Using Google Cloud Platform for data analysis
I must admit I have been reluctant to use cloud computing for data analysis and to this date, I would rather use Excel for quick data exploration. There’s something about a pivot table and conditional formatting that unlocks the right side of my brain and gets the analytical thoughts flowing. Sadly, Excel is not built to handle and process big data and after the nth workbook crash, I often find myself turning to cloud computing. And you know what, it’s pretty good.
As a long-time Google Analytics user, I look to Google Cloud Platform for ease of adoption and familiarity with their UI. It helps that GCP has developed several powerful Big Data tools that handle, process and analyse large volumes of data whilst resolving many of the challenges data analysts face at each step of the data analysis process.
Most data analysis projects start with extracting data from one or more data sources, which excel handles pretty well with VLOOKUP’s and INDEX MATCH formula. However, with a limit of just over 1M rows of data, this can restrict your analysis to a sample of the total data and results in very long processing times. Other challenges arise when working with high-velocity data or data that needs several transformations.
BigQuery has proved to be a useful alternative. It’s a fully managed data warehouse which makes it easy to get started, you don't need to deploy any resources, such as disks and virtual machines. Since Google manages the database architecting and maintenance, analysts are free to focus on exploring data and deriving insights and not infrastructure. It also supports data collection from a large number of data sources.
Once the data extraction is completed, the next step to tackle is cleaning and transforming the data into a format ready for analysis. This data preparation step can prove to be a slow process depending on the shape and size of the data and often includes unclear logic which can result in slow exploration.
Cloud Data Prep is a free data transformation tool created by Google Partner Trifacta that is integrated with other GCP tools. It interacts with a sample of your data and provides a top-line description of the data in each column such as the distribution of values. It also has an inbuilt anomaly detection which highlights rows with missing values or when datatype mismatches occur.
Where multiple data sources are used, it tries to detect possible joins and schemas. This no doubt reduces the time it takes to complete this phase. However, with any automated/ intelligent tools, there are several limitations and misinterpretations that can occur, which is why it’s always worth reviewing the data.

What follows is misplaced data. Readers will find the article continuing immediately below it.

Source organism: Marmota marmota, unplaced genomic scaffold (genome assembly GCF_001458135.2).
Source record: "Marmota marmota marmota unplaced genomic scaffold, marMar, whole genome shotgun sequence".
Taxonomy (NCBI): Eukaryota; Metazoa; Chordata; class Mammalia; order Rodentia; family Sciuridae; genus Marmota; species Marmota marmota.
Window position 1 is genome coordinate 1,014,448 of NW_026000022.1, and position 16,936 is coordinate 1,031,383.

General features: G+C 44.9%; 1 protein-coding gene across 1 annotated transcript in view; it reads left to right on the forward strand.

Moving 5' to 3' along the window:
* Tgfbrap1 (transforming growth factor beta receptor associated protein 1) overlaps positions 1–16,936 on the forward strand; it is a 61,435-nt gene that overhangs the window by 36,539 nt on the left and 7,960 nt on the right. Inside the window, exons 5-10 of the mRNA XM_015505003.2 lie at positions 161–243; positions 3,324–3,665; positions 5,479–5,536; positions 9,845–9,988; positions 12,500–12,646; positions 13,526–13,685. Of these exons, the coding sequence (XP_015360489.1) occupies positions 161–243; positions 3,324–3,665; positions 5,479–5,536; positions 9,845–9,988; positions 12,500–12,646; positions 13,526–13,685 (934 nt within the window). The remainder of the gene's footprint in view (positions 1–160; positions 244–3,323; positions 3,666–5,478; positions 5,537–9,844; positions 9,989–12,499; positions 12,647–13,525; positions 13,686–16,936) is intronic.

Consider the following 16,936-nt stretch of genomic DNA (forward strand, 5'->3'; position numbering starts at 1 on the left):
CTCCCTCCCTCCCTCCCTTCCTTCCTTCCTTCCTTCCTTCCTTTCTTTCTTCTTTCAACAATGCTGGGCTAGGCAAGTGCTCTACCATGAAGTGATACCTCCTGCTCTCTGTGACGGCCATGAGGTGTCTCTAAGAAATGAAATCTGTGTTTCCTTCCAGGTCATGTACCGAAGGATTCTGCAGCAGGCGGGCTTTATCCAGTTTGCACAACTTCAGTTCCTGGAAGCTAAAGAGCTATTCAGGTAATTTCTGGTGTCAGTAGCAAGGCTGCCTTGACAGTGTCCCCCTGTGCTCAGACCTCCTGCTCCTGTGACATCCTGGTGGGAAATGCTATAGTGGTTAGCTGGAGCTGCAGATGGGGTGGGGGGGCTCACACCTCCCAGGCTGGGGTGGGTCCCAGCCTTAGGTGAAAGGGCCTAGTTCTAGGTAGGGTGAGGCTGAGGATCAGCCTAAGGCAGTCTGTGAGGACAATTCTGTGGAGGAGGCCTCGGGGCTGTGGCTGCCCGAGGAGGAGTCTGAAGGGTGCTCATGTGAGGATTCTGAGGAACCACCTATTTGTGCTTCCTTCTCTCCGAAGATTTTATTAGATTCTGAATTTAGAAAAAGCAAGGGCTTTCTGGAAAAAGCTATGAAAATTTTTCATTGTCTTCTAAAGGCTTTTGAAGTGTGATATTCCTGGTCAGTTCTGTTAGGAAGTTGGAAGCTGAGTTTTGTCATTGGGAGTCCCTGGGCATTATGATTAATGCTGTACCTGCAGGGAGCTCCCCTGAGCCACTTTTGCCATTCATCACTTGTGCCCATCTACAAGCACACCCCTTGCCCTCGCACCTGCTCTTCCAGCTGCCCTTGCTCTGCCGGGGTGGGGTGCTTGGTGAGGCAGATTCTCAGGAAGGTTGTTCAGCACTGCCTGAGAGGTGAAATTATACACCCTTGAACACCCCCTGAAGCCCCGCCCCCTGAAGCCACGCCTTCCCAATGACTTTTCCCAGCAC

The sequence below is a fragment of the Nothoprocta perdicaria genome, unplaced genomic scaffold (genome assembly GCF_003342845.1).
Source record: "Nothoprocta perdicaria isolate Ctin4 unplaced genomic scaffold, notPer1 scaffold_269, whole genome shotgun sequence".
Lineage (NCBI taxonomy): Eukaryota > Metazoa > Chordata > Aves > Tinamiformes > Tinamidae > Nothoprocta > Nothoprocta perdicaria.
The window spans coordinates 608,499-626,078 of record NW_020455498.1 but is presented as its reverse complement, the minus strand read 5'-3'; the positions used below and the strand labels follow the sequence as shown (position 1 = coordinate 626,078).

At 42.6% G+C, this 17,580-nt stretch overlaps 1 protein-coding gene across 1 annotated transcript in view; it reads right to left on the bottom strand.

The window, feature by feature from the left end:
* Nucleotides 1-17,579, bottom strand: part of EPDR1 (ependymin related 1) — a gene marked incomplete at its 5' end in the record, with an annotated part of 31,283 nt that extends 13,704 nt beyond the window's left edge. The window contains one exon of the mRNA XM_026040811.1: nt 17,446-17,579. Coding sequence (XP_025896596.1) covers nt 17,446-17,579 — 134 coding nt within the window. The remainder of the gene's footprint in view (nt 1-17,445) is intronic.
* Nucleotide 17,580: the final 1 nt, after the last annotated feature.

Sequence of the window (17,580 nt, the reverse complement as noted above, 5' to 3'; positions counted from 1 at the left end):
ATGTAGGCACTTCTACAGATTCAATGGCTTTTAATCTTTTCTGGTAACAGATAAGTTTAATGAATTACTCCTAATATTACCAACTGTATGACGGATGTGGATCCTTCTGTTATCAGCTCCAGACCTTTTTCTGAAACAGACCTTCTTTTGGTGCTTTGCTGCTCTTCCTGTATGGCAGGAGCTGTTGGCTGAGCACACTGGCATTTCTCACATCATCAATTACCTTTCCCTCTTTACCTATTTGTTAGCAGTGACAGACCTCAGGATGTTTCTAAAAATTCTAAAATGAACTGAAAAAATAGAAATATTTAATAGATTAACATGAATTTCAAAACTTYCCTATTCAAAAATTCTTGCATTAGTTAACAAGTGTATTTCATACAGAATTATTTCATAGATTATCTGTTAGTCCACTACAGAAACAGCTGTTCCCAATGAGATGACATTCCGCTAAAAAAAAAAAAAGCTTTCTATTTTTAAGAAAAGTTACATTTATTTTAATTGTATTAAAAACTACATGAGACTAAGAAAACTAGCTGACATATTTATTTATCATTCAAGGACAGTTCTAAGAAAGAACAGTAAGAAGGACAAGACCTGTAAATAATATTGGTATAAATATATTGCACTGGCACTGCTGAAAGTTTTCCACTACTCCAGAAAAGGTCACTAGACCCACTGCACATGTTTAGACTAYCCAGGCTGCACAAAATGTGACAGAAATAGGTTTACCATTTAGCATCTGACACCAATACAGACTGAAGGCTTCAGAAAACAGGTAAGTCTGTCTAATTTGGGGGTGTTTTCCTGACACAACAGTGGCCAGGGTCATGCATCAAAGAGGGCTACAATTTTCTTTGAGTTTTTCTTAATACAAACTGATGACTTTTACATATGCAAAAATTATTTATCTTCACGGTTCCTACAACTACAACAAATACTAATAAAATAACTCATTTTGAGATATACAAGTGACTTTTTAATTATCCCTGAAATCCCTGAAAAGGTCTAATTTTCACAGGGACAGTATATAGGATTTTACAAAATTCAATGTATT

Once the processing rules are defined, the tool gives you the option to export the flow or schedule it to be executed via Google Cloud Dataflow. This ability to create an automated ETL pipeline reduces latency to real-time data. Better yet, the transformed dataset can be exported directly into BigQuery tables.
After ETL comes data analysis and, as I mentioned earlier, when working with large volumes of data, querying the data in Excel/on a local drive can be extremely slow. BigQuery would be a good alternative, given it uses highly parallel processing to run queries enabling scalable and fast queries (within seconds). Additionally, the results are cached in a temporary table for 24hours which speeds up data exploration. Because BigQuery uses standard SQL it’s relatively intuitive to use. Be warned though; BigQuery SQL comes with its own set of headaches especially when trying to run complex queries. However, its simplicity and abstraction of infrastructure details make it a good first-step into cloud-based analytics.
One other limitation is SQL isn’t built to run advanced statistical analysis like regressions. To do this you’d have to integrate BigQuery with third-party tools such as Tableau or use its API connection to export the data into R or Python.
If you wanted to present your findings in an automated report or dashboard, BigQuery easily integrates with visualisation tools such as Google Data Studio, Tableau etc.
If you have challenges with complex data analyses, no matter what data tools you have, please get in touch, and we would be happy to discuss with you.
UPDATE: Google recently announced the addition of a new capability in BigQuery that allows users to create, train, evaluate and run machine learning models using SQL-extensions (CREATE, ML.EVALUATE and ML.PREDICT). It currently features two models, linear regression and logistical regressions which could prove useful for analyst who wants to run predictive analytics tasks.